The head of the U.S. Maritime Administration told House appropriators last week that seafarers aiding in national security operations face a “real challenge” in not just deflecting cyber attacks but powering through a breach to keep critical missions up and running.
“It’s a great concern for us, especially in the area of autonomous vessels and limited-manning-type vessels. Most ships today, sailing seas, rely on GPS positioning technology. A GPS signal is a very weak signal, and it’s very easily spoofed, very easily interrupted, which, in a ship that’s operating autonomously, could lead to some pretty dire consequences,” MARAD Administrator Rear Adm. Mark Buzby said during the House Appropriations Transportation, Housing and Urban Development, and Related Agencies Subcommittee hearing.
“This is a major concern that, as we’re looking down the road and working with industry and potentially moving into more autonomy and vessels, we have a working group that we — with a couple — along with the Coast Guard and industry — to look at specifically how we address this sort of threat, going down the line,” he added, noting as an example Maersk Line taking a $300 million hit to their terminal operations due to a cyber attack last summer. “So it’s a very real issue. And, you know, most companies, although they believe they have fairly good security, really don’t.”
“And where it gets even more critical is those civilian shipping companies are the ones that are going to carry the majority of our sealift in time of national emergency or crisis. We do business with them, DoD and MARAD do business with these companies. And so our systems interface with their systems and leads to some potential, significant vulnerability.”
Buzby told lawmakers that, working alongside U.S. Transportation Command, “we are very actively looking at information-sharing regimes where, if one operator sees an attack or senses an attack, can notify everybody else to get their guards up.”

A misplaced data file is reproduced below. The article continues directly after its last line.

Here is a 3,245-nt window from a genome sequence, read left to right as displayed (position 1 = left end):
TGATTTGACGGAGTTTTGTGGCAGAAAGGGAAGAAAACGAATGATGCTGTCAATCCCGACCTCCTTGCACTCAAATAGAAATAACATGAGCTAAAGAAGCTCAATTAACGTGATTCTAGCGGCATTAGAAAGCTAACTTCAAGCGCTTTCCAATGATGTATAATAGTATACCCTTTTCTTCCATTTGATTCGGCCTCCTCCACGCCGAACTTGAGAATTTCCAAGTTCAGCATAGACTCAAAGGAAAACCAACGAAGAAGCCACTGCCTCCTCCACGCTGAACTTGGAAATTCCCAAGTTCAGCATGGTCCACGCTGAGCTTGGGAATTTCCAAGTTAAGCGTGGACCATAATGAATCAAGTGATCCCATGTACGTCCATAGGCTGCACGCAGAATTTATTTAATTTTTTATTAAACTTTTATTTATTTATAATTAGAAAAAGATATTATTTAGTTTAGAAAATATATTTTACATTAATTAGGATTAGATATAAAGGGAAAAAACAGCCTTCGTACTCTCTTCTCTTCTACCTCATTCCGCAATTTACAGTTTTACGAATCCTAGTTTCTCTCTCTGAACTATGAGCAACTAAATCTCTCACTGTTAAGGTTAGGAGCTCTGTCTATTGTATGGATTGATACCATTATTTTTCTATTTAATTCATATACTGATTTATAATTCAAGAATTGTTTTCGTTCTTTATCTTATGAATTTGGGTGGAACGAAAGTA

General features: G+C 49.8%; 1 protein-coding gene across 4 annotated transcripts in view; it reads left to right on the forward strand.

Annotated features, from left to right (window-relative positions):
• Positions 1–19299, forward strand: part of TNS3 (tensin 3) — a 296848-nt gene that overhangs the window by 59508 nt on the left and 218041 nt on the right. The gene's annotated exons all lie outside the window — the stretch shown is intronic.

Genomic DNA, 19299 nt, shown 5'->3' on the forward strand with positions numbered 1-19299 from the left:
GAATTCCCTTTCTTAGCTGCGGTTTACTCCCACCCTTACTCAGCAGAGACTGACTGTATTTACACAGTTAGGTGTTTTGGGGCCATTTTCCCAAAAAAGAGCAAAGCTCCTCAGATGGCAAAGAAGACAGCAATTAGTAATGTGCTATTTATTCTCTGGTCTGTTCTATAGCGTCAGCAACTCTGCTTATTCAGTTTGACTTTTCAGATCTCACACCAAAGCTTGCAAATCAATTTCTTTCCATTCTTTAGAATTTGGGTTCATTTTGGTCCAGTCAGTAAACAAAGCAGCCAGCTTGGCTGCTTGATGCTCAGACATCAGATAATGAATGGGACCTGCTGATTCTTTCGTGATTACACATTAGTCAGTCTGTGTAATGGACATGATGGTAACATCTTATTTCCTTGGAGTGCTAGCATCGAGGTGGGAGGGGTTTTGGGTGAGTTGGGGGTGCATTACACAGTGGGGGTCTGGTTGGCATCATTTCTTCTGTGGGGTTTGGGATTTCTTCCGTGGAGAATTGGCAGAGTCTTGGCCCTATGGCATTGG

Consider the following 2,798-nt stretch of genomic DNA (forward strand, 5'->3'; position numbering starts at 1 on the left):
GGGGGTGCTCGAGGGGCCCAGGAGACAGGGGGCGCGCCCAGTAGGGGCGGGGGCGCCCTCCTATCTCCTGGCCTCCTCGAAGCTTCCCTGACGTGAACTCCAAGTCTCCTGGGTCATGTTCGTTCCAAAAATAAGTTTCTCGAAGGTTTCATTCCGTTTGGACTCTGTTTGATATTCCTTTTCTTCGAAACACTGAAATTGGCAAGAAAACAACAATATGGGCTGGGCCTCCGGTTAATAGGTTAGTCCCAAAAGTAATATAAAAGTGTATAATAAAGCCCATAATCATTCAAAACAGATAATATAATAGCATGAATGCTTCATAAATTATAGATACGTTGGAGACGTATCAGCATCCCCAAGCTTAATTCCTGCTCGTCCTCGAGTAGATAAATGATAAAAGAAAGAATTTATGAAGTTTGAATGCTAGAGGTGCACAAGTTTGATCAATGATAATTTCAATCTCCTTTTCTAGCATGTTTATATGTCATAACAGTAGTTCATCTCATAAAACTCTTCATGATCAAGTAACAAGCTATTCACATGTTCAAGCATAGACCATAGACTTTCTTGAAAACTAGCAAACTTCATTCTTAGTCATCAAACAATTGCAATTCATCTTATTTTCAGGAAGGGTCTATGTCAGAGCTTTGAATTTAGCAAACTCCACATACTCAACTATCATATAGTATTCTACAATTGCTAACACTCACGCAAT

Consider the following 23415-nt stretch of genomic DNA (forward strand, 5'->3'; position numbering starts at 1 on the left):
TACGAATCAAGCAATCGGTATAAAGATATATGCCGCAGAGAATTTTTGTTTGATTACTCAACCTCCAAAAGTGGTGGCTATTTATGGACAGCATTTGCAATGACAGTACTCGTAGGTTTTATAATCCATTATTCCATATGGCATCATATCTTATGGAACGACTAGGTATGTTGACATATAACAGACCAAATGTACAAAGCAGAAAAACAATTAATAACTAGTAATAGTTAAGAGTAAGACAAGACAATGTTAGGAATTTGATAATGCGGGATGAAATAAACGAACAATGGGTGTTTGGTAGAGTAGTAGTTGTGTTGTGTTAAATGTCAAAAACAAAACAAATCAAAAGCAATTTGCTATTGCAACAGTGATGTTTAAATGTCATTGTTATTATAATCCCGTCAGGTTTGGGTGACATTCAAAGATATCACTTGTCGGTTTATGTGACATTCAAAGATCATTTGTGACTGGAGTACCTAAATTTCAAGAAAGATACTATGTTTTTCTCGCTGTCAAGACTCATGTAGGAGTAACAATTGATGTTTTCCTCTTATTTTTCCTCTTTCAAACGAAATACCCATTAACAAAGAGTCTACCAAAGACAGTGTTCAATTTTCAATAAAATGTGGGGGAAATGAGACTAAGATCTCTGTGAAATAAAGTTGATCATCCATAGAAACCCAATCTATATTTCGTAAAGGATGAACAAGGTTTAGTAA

“And also, how we work through a continuity of operations sort of thing so that, if someone does get attacked and we — and our systems do go down, how do we fight through, how do we continue to deliver the goods to our soldiers and sailors,” he added.
The hearing reviewed MARAD’s fiscal year 2019 budget priorities, including the intent to “increase the size of the U.S.-flag fleet engaged in foreign trade to ensure sufficient capabilities to support Department of Defense sealift requirements.”
The Maritime Security Program, which ensures access to U.S.-flag ships, ocean-borne foreign commerce and the intermodal logistics networks to move military equipment and supplies during armed conflict or national emergencies, has requested $214 million, or $3.6 million for each of the 60 ships currently enrolled in the program.
“While it is fully recognized that this request is less than the authorized level for MSP, it reflects the hard choices as the administration pursues rebuilding DoD capabilities. The department strongly supports MSP and recognizes the critical contribution it plays in this nation’s security,” Buzby said.
As far as MARAD’s government-owned fleet of merchant ships and the National Defense Reserve Fleet, the admiral urged support for these vessels “activated to provide relief efforts following Hurricanes Harvey, Irma, and Maria and, in the past year, supported DoD with the largest round of… sealift operations in decades.”
“The ability to crew these government-owned surged sealift assets requires maintaining an adequate pool of qualified U.S. merchant mariners in peacetime,” he added, highlighting the $74.6 million budget request for the United States Merchant Marine Academy, with $70.6 million going toward operations and another $4 million directed for repairs and improvements to existing infrastructure.
Additionally, $24.4 million is requested for half a dozen state academies, including $22 million for maintenance and repair of the federally owned school ships.
Congress allocated $300 million in FY18l for the construction of a new national security multi-mission training vessel, and $300 million is requested in FY19 to replace the outdated training ship school fleet.
“Building a large ship in the United States is a big deal, and we’re especially pleased it is going to be a training vessel,” the admiral said of the planned replacement for the T.S. Empire State. “This country has never had a purpose-built training ship, so this will be a real first.”
MARAD intends for the training-ship construction to be overseen by a “U.S. shipping company who has recent experience building a ship in U.S. shipyard.” The agency is aiming to have the construction manager under contract within the next few months, and is planning an Industry Day this month “where we invite in all interested parties to come over to our headquarters to look at the design and talk about our acquisition plan,” Buzby said.
Construction is expected to take a little over two years.